The National Journal’s Blogometer took on one of my favorite subjects yesterday and dove into the debate over comments and the differences between liberal and conservative blogs.
Liberal blog readers expect that a blogger make space available on their site to facilitate discussion, whereas conservative argue that anyone can start a blog and it’s not the responsibility of the blogger to give others a soapbox. It’s their soapbox, of course. The difference here is one of conservatives touting the virtue of ownership and individual initiative vs. liberals expressing a desire for community… So the online left and the online right tend to have slightly different ideas about what a blog is for, and on this point they’re talking past each other.
That’s actually a pretty good argument. However, most of my feelings on the use of comments within a blog are driven by a more practical reality than an ideological one. The inclusion of blog comments should be driven by the strategic purpose of the site and the audience.
On the Bush campaign we chose not to have comments because there were plenty of other opportunities to comment on conservative politics elsewhere and we would rather have people spreading the word outside the confines of our site – where their comments were likely to be consumed primarily by other supporters.
For the RNC, we chose to include comments because the purpose of the RNC blog is about party building and connecting activists. The comments section is a good way to do that. It’s also a good way to build an audience. Since people do not gravitate to institutions the way they gravitate to personalities, a strategic goal of an institutional site should be finding a way overcome the impersonal nature of the institution.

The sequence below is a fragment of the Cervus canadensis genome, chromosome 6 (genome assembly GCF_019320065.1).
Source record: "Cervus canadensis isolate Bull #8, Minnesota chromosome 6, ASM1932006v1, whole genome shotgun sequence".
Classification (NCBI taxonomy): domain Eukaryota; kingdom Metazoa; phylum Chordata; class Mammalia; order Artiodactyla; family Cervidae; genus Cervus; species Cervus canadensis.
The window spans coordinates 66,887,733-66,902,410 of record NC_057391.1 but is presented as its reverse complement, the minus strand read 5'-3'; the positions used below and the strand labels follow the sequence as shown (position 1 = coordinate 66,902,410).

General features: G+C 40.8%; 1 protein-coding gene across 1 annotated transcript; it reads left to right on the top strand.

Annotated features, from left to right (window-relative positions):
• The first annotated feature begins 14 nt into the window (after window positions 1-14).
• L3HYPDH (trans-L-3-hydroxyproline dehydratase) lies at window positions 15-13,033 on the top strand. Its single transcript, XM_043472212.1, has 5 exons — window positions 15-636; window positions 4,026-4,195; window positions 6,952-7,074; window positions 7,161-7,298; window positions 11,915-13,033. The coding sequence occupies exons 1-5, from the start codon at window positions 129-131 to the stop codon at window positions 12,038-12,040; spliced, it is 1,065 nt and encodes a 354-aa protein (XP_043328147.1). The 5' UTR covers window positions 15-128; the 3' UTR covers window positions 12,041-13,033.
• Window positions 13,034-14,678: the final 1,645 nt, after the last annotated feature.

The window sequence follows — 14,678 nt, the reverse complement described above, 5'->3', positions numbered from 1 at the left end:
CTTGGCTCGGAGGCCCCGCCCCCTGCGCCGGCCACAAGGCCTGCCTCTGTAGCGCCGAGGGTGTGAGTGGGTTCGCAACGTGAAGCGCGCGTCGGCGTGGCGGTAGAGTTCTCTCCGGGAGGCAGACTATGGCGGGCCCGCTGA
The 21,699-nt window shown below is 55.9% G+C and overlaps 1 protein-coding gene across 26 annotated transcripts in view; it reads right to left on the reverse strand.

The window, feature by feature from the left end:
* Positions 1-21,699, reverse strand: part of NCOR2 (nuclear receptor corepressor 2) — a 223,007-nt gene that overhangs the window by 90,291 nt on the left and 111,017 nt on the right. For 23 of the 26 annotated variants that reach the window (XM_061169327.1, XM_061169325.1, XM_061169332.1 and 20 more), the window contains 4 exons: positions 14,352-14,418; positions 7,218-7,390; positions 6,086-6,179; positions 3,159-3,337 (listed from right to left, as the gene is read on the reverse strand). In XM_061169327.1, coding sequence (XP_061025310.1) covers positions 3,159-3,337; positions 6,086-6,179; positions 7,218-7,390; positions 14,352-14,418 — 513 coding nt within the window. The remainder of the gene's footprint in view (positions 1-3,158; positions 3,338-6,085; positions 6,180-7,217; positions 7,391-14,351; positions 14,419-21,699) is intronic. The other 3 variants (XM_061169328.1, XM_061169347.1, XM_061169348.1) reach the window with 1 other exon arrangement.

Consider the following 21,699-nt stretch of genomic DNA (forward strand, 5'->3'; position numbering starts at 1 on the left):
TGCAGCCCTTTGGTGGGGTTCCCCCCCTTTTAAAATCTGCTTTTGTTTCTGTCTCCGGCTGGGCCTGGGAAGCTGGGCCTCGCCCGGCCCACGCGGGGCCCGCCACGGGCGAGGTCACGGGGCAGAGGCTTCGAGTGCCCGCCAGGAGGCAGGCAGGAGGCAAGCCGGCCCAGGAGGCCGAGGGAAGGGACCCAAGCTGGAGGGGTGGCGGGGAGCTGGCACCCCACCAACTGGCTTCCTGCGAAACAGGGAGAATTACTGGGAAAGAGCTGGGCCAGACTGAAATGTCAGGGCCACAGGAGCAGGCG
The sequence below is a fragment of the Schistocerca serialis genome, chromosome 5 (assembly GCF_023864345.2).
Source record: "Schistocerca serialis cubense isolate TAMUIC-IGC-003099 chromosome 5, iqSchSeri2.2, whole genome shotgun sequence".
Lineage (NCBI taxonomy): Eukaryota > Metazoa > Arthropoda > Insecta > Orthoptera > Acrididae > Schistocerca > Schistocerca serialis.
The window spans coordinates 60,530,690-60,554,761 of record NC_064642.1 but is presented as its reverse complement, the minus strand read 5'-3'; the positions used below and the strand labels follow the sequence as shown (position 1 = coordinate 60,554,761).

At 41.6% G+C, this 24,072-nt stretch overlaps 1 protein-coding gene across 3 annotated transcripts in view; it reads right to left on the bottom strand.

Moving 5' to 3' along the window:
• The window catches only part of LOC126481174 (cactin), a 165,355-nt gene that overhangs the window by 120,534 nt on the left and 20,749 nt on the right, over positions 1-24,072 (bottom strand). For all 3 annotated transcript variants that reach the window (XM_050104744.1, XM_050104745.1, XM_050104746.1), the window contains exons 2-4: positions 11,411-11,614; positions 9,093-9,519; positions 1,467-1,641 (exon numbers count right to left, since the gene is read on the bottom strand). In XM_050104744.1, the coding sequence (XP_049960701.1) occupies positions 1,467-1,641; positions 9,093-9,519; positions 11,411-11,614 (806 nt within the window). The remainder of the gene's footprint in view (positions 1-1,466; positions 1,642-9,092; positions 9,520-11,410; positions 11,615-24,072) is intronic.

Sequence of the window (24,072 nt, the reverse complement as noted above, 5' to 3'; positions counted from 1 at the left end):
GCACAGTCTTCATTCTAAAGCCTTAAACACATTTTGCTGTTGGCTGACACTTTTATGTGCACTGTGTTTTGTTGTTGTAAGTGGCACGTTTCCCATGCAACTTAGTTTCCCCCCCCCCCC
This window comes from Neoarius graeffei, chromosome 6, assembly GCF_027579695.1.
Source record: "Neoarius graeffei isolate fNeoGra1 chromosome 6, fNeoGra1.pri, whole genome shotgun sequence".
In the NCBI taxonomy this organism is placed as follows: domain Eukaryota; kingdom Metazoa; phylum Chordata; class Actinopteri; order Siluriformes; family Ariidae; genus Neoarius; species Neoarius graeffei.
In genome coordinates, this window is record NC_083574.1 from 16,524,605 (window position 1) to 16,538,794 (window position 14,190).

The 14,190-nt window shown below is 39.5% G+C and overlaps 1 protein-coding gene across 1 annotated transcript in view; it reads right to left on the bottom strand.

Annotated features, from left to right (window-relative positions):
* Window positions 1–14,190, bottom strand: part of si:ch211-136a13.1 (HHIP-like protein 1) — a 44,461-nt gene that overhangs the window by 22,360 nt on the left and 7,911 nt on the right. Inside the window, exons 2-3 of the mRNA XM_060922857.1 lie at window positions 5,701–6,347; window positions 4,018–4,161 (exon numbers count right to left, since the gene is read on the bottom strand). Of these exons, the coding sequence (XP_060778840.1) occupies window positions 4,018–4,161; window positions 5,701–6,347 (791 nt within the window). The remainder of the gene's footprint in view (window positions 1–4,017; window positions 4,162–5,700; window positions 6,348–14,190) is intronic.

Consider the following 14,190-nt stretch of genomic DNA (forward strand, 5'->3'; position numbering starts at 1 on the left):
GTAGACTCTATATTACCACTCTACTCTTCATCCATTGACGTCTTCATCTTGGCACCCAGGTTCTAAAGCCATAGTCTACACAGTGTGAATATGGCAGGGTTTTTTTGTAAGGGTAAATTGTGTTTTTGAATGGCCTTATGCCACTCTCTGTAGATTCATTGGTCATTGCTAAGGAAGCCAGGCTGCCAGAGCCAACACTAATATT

Granted the implementation of the RNC blog was hampered by the old school notions of message control. The GOP runs a very tight ship when it comes to message, and blog comments are viewed as a threat to that. The comments were moderated to remove anything off-topic and off-message. I understand their moderation has since been relaxed, but still remains.
For an individual blogger, the considerations may be more practical. While trying to do my day job, raise a child, and be a good husband, the task of posting regularly to this blog takes a good deal of time and effort. If the comments on this site took off and I suddenly had 500-1000 comments on a single post, I can guarantee I would not moderate them. Even if this blog became my day job, I wouldn’t feel the need to moderate every comment for content.
In addition, the considerations for a GOP blogger are based on the base of our parties. The GOP base is more commonly comprised of individuals who are sensitive to religion, morality, and “decency”. It is often the right side of the political spectrum that advocates for restrictions on what can be shown, done or said on TV and radio. Conservative bloggers, then, have to be more sensitive to the potential for profane/offensive comments.
While the Blogometer makes an interesting point about the nature of the parties and the role of the individual or the community, the practical realties of comments; how they relate to the strategic vision for your site; and the nature of your audience likely play a larger role in the decision.